Turning to the five station output board shown in FIG. 3 the sequential timers or stations 175, 176, 177, 178, and 179 may be linear integrated circuit monolithic timing circuits such as Signetics timer number NE555V described on pages 177 and 178 of Signetics Linear Data Book Volume I, Copyrighted 1972. Other suitable devices than Signetics NE555V may be used.

The three input data collection gate 162 is shown providing a signal through diode 364 and Schmitt trigger 154 to timer 175. The 12 hour data, 14 hour data, and AM-PM data inputs to the data collection gate 162 are shown in the data collection schematic of FIG. 2.

Trimmer resistors 180, 181, 182, 183, and 184 adjust the on time to compensate for tolerances in the resistance and capacitance of their related RC circuits. Trimmer resistor 180 is part of the RC circuit including timing resistor 185 and capacitor 190 which is grounded at ground 195. Trimmer resistor 181 is part of the RC circuit including timing resistor 186 and capacitor 191 which is grounded at ground 196. Trimmer resistor 182 is part of the RC circuit including timing resistor 187 and capacitor 192 which is grounded at ground 197. Trimmer resistor 183 is part of the RC circuit including timing resistor 188 and capacitor 193 which is grounded at ground 198. Trimmer resistor 184 is part of the RC circuit including timing resistor 189 and capacitor 194 which is grounded at ground 199.

Resistors 200, 201, 202, and 203 are input bias resistors.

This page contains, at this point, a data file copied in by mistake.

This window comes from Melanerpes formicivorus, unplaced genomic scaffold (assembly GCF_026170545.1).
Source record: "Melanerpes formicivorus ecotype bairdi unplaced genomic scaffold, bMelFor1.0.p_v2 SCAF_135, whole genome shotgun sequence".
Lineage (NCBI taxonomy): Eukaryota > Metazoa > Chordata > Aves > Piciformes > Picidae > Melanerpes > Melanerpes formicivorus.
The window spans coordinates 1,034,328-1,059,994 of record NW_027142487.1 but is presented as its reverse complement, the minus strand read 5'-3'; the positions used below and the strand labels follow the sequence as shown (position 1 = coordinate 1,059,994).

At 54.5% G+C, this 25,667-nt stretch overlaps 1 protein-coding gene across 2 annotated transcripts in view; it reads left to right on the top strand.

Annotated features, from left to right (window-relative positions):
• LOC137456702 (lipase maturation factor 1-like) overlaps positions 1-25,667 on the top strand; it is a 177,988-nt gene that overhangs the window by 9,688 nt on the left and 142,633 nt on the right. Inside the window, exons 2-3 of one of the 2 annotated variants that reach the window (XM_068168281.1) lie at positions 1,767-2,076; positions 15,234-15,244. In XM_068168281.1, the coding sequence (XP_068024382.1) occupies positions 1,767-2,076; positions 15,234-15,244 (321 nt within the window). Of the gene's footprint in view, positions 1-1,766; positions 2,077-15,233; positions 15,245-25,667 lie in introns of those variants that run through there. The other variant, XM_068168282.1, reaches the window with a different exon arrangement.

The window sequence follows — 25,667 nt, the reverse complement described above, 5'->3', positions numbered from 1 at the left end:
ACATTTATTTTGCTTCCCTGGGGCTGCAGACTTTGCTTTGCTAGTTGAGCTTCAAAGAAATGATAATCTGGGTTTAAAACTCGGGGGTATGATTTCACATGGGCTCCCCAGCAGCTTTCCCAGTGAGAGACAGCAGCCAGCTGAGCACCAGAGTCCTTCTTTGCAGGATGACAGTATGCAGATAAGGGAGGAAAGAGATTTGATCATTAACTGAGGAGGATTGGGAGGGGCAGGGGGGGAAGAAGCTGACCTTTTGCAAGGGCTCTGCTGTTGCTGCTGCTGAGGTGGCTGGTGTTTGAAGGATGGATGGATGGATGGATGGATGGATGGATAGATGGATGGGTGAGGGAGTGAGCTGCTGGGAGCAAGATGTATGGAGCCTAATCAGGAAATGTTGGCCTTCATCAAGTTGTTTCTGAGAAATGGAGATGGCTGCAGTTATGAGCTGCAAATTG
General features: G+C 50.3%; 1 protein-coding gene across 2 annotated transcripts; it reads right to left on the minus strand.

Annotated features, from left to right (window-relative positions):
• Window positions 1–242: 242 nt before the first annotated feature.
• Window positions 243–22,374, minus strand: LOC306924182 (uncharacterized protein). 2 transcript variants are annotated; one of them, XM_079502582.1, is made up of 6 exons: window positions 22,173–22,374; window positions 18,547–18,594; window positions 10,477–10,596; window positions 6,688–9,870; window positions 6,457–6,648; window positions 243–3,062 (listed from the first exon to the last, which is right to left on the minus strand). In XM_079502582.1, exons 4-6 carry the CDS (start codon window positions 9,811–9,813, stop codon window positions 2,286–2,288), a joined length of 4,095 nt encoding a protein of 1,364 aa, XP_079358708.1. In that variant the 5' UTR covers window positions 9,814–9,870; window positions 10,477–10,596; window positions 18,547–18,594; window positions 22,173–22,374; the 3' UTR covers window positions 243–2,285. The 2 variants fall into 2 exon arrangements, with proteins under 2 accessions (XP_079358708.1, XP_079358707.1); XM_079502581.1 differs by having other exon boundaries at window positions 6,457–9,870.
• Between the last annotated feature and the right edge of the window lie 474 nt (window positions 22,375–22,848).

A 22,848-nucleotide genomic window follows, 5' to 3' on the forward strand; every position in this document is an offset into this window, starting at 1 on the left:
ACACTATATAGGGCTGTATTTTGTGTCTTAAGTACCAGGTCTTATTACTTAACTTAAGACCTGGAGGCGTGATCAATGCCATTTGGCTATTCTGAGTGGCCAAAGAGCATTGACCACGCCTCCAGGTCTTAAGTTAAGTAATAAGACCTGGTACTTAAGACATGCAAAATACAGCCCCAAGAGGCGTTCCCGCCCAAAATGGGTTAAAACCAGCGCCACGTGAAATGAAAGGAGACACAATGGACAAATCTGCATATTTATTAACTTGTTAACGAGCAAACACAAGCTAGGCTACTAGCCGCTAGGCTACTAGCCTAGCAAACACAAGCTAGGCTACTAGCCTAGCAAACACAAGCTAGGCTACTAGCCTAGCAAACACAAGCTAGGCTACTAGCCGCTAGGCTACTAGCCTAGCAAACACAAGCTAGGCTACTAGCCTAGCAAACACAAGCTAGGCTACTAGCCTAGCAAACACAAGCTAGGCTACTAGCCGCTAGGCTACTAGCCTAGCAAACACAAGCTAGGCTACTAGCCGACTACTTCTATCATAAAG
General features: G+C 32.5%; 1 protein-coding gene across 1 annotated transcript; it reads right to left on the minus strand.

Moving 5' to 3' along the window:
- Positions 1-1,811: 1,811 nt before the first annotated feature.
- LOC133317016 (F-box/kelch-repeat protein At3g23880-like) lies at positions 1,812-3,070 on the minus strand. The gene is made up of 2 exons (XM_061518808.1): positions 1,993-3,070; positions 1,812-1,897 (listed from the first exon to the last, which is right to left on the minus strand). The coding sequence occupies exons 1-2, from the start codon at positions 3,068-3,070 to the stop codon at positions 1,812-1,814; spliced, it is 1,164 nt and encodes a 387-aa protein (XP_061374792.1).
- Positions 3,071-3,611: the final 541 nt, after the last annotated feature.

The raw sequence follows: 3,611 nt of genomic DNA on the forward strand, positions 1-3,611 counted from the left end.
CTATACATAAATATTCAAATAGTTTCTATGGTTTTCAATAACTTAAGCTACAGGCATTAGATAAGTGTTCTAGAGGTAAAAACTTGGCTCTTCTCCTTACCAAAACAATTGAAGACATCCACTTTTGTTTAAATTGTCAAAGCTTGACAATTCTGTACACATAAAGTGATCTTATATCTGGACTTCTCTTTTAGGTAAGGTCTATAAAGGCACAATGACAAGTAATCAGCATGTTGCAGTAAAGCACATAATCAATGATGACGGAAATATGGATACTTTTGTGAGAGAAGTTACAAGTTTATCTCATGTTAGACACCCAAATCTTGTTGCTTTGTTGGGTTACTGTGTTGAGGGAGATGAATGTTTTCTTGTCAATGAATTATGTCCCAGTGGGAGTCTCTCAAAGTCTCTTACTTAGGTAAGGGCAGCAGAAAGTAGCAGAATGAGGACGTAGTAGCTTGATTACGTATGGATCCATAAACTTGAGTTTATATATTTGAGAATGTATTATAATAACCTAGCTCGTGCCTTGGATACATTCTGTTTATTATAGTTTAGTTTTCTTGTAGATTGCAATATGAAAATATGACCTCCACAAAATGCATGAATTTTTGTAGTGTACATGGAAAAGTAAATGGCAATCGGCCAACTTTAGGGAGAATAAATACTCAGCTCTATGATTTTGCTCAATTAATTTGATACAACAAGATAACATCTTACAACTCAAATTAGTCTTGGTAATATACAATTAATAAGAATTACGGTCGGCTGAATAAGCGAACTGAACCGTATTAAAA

Capacitors 204, 205, 206, 207, and 208 are voltage level reference capacitors which are grounded respectively at grounds 214, 216, 218, 220, and 222.

Capacitors 209, 210, 211, and 212 are isolation or coupling capacitors.

Timers 175, 176, 177, 178, and 179 are grounded respectively at grounds 213, 215, 217, 219, and 221.

Resistor 223 and capacitor 224 comprise a RC circuit to determine the length of pulse the Schmitt trigger 154 generates. Schmitt trigger 154 is grounded at ground 225.

NPN transistors 226, 227, 228, 229, and 230 are relay switching transistors.

Resistors 231, 232, 233, 234, and 235 are transistor base bias resistors for transistors 226, 227, 228, 229, and 230 respectively.

The base electrodes of transistors 231, 232, 233, 234, and 235 are connected respectively to switch points 236, 237, 238, 239, and 240 of a single station select switch including swtich element or wiper 286.

Relay coils 241, 242, 243, 244, and 245 are connected to the emitter electrodes of transistors 231, 232, 233, 234, 235 respectively. Relay contacts 246, 247, 248, 249, and 250 are activated by their associated relay coils 241, 242, 243, 244, and 245. Relay coil 241 is grounded at ground 251; relay coil 242 is grounded at ground 252; relay coil 243 is grounded at ground 253; relay coil 244 is grounded at ground 254, and relay coil 245 is grounded at ground 255.

Pilot light 266, 267, 268, 269, and 270 are connected in parallel with relay coils 241, 242, 243, 244, and 245 respectively.

Switch 256 is an on-off-on single pole double throw switch to apply power directly to the base of Transistors 226, 227, 228, 229 or 230 through switch 272 and resistor 257 or from Timer 258 for single station manual operation. The timer 258 may be a Signetics timer number NE555V as described above.